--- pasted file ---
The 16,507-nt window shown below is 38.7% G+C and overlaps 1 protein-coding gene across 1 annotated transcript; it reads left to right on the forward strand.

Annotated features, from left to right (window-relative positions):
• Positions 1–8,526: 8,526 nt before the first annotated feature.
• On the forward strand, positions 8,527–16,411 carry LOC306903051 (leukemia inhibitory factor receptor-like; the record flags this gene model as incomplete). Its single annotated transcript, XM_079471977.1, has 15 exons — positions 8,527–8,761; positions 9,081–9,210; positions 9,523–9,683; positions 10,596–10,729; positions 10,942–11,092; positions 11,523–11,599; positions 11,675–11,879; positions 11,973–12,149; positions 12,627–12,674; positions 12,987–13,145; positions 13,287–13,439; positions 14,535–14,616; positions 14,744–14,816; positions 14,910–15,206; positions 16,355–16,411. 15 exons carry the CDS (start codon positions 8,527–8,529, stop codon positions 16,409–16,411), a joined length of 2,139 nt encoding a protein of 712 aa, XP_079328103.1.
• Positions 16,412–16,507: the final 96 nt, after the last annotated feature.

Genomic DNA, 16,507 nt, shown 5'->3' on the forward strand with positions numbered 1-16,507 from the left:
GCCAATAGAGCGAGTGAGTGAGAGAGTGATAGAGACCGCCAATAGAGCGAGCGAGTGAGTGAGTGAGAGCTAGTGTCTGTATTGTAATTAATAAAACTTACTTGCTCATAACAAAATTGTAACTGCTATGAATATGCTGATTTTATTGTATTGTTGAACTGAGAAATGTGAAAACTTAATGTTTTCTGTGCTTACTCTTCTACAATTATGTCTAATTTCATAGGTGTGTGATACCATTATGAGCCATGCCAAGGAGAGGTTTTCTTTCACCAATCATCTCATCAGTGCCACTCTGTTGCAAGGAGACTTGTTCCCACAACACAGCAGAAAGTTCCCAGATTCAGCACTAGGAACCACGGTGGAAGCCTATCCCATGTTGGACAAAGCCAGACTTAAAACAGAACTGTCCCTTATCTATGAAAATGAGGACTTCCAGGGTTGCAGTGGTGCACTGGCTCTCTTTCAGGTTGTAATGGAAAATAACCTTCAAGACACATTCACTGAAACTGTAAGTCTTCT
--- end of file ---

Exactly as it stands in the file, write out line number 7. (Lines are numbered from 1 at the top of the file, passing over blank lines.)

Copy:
GCCAATAGAGCGAGTGAGTGAGAGAGTGATAGAGACCGCCAATAGAGCGAGCGAGTGAGTGAGTGAGAGCTAGTGTCTGTATTGTAATTAATAAAACTTACTTGCTCATAACAAAATTGTAACTGCTATGAATATGCTGATTTTATTGTATTGTTGAACTGAGAAATGTGAAAACTTAATGTTTTCTGTGCTTACTCTTCTACAATTATGTCTAATTTCATAGGTGTGTGATACCATTATGAGCCATGCCAAGGAGAGGTTTTCTTTCACCAATCATCTCATCAGTGCCACTCTGTTGCAAGGAGACTTGTTCCCACAACACAGCAGAAAGTTCCCAGATTCAGCACTAGGAACCACGGTGGAAGCCTATCCCATGTTGGACAAAGCCAGACTTAAAACAGAACTGTCCCTTATCTATGAAAATGAGGACTTCCAGGGTTGCAGTGGTGCACTGGCTCTCTTTCAGGTTGTAATGGAAAATAACCTTCAAGACACATTCACTGAAACTGTAAGTCTTCT